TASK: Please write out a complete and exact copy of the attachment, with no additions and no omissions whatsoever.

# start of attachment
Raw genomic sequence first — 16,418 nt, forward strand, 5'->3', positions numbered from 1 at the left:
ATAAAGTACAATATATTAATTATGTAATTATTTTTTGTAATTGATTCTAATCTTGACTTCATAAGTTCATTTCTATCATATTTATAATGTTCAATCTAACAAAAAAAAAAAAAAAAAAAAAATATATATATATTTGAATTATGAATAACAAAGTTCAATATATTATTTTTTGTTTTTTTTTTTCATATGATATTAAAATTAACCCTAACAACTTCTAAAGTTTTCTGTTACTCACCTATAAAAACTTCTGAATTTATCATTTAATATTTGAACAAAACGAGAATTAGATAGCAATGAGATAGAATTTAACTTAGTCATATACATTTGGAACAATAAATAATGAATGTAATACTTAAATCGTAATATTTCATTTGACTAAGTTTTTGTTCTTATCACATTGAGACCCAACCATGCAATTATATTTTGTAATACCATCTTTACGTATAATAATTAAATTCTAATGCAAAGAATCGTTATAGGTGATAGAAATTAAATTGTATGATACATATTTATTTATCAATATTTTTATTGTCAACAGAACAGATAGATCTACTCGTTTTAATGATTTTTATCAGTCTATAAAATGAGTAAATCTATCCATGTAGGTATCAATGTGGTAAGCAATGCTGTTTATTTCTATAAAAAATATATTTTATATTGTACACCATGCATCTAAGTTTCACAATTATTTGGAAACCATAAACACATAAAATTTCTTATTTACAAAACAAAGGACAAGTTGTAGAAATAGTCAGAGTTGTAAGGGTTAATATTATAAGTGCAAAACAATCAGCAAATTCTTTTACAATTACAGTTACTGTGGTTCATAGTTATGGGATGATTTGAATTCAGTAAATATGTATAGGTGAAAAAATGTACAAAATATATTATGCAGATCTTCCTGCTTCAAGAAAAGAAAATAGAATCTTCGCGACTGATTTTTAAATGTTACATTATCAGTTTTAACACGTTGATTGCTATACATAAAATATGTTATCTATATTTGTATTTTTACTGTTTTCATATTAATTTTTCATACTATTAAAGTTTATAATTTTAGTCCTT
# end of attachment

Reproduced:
Raw genomic sequence first — 16,418 nt, forward strand, 5'->3', positions numbered from 1 at the left:
ATAAAGTACAATATATTAATTATGTAATTATTTTTTGTAATTGATTCTAATCTTGACTTCATAAGTTCATTTCTATCATATTTATAATGTTCAATCTAACAAAAAAAAAAAAAAAAAAAAAATATATATATATTTGAATTATGAATAACAAAGTTCAATATATTATTTTTTGTTTTTTTTTTTCATATGATATTAAAATTAACCCTAACAACTTCTAAAGTTTTCTGTTACTCACCTATAAAAACTTCTGAATTTATCATTTAATATTTGAACAAAACGAGAATTAGATAGCAATGAGATAGAATTTAACTTAGTCATATACATTTGGAACAATAAATAATGAATGTAATACTTAAATCGTAATATTTCATTTGACTAAGTTTTTGTTCTTATCACATTGAGACCCAACCATGCAATTATATTTTGTAATACCATCTTTACGTATAATAATTAAATTCTAATGCAAAGAATCGTTATAGGTGATAGAAATTAAATTGTATGATACATATTTATTTATCAATATTTTTATTGTCAACAGAACAGATAGATCTACTCGTTTTAATGATTTTTATCAGTCTATAAAATGAGTAAATCTATCCATGTAGGTATCAATGTGGTAAGCAATGCTGTTTATTTCTATAAAAAATATATTTTATATTGTACACCATGCATCTAAGTTTCACAATTATTTGGAAACCATAAACACATAAAATTTCTTATTTACAAAACAAAGGACAAGTTGTAGAAATAGTCAGAGTTGTAAGGGTTAATATTATAAGTGCAAAACAATCAGCAAATTCTTTTACAATTACAGTTACTGTGGTTCATAGTTATGGGATGATTTGAATTCAGTAAATATGTATAGGTGAAAAAATGTACAAAATATATTATGCAGATCTTCCTGCTTCAAGAAAAGAAAATAGAATCTTCGCGACTGATTTTTAAATGTTACATTATCAGTTTTAACACGTTGATTGCTATACATAAAATATGTTATCTATATTTGTATTTTTACTGTTTTCATATTAATTTTTCATACTATTAAAGTTTATAATTTTAGTCCTT